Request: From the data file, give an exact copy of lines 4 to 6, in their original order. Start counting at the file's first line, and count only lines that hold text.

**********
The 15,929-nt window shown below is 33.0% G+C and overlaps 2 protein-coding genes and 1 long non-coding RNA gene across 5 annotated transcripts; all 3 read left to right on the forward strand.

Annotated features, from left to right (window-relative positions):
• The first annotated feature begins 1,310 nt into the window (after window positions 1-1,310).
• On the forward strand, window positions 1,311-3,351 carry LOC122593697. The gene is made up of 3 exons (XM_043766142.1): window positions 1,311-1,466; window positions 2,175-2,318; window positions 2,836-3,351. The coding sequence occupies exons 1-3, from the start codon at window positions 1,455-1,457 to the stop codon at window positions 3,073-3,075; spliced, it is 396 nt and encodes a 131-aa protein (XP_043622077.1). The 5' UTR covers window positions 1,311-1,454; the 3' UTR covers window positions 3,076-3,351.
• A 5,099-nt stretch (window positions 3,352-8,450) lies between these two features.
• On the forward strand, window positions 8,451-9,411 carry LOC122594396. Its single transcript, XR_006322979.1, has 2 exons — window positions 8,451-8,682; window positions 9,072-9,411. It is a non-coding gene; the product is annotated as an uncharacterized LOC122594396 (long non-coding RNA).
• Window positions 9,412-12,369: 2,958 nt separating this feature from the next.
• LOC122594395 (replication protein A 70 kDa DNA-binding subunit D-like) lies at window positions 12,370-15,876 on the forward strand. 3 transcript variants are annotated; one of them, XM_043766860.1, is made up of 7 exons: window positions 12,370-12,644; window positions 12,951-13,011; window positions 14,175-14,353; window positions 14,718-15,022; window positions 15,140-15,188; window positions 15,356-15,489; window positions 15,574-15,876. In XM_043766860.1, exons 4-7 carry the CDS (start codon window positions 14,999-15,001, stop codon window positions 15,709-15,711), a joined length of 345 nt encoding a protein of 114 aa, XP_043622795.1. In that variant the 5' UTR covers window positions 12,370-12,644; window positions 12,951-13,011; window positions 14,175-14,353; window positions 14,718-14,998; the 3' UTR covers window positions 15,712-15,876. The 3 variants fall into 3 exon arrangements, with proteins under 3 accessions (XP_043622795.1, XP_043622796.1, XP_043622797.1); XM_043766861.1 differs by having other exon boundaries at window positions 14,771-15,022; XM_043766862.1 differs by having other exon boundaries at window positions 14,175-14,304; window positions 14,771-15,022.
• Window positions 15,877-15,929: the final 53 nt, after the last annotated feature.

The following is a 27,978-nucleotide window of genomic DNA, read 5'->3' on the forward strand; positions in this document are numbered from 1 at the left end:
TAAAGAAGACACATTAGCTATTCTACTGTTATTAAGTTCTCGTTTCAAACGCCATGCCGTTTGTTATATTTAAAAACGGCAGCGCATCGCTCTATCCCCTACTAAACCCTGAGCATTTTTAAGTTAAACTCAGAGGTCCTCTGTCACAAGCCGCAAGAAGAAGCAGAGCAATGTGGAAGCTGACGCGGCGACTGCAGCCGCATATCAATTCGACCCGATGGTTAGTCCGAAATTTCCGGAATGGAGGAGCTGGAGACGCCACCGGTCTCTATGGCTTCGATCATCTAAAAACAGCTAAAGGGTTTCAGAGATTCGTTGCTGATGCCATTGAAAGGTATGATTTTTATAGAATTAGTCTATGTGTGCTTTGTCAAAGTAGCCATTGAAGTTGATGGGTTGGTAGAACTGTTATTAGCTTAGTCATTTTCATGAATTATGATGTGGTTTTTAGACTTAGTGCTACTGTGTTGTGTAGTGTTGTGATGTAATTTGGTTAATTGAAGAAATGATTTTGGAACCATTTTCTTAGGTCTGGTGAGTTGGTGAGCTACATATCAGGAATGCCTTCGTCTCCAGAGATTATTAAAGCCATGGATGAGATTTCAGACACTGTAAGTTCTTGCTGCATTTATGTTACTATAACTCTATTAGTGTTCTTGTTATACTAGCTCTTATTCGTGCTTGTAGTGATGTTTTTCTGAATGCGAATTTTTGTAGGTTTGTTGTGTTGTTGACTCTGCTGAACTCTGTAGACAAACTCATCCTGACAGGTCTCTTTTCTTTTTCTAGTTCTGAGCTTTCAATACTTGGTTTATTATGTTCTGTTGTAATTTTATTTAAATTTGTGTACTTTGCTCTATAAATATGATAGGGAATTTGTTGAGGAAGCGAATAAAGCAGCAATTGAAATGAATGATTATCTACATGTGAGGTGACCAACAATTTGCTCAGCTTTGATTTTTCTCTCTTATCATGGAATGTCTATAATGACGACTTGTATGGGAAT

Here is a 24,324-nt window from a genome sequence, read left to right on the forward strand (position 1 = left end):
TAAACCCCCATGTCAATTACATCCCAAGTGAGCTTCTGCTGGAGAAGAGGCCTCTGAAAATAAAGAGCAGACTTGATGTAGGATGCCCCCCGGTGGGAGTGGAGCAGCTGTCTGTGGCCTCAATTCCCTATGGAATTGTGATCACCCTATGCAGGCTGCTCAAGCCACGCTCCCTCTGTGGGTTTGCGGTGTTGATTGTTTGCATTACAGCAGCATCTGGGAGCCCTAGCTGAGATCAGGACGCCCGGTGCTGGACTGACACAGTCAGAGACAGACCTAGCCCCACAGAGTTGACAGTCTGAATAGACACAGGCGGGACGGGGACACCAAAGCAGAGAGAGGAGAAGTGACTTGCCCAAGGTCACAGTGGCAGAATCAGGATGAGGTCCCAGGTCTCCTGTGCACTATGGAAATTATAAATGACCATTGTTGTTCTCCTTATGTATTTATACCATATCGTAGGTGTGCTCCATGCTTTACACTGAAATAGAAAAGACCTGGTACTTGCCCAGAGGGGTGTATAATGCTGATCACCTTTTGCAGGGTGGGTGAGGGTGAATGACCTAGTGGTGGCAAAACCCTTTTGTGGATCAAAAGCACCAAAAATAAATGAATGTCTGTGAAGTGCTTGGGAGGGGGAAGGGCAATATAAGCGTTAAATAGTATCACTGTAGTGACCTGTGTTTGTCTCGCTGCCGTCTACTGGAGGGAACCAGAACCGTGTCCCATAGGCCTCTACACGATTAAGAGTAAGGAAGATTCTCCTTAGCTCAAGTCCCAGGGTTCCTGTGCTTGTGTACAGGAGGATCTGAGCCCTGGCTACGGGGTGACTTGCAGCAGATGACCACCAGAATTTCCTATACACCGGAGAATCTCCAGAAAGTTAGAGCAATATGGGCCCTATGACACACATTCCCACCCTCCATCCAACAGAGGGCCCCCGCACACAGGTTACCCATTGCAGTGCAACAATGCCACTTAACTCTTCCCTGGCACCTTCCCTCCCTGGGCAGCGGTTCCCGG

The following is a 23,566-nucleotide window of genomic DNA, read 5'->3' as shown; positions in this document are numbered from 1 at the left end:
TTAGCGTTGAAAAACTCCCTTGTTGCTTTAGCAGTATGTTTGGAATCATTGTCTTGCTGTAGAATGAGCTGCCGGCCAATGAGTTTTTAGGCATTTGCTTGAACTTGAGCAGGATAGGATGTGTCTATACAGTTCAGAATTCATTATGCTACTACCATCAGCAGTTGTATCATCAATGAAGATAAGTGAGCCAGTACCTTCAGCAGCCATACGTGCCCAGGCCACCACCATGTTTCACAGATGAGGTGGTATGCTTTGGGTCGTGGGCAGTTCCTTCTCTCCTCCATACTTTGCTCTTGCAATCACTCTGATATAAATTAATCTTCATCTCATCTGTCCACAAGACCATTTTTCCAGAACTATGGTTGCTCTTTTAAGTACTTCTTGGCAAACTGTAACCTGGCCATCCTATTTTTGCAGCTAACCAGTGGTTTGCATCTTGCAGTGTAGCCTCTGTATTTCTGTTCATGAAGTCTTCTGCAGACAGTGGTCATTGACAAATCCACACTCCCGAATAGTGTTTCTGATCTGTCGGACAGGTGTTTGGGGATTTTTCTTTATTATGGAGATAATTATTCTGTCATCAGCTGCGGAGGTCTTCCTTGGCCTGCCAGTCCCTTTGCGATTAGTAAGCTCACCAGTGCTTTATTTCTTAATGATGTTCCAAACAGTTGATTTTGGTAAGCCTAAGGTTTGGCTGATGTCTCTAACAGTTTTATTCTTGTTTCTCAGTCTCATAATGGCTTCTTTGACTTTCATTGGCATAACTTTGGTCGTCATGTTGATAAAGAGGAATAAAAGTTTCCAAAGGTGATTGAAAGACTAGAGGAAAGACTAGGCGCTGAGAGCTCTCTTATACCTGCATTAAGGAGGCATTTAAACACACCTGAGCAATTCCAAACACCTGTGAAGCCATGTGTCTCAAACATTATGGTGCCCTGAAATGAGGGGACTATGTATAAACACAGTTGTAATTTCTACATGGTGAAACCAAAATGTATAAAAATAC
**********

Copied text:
• On the forward strand, window positions 1,311-3,351 carry LOC122593697. The gene is made up of 3 exons (XM_043766142.1): window positions 1,311-1,466; window positions 2,175-2,318; window positions 2,836-3,351. The coding sequence occupies exons 1-3, from the start codon at window positions 1,455-1,457 to the stop codon at window positions 3,073-3,075; spliced, it is 396 nt and encodes a 131-aa protein (XP_043622077.1). The 5' UTR covers window positions 1,311-1,454; the 3' UTR covers window positions 3,076-3,351.
• A 5,099-nt stretch (window positions 3,352-8,450) lies between these two features.
• On the forward strand, window positions 8,451-9,411 carry LOC122594396. Its single transcript, XR_006322979.1, has 2 exons — window positions 8,451-8,682; window positions 9,072-9,411. It is a non-coding gene; the product is annotated as an uncharacterized LOC122594396 (long non-coding RNA).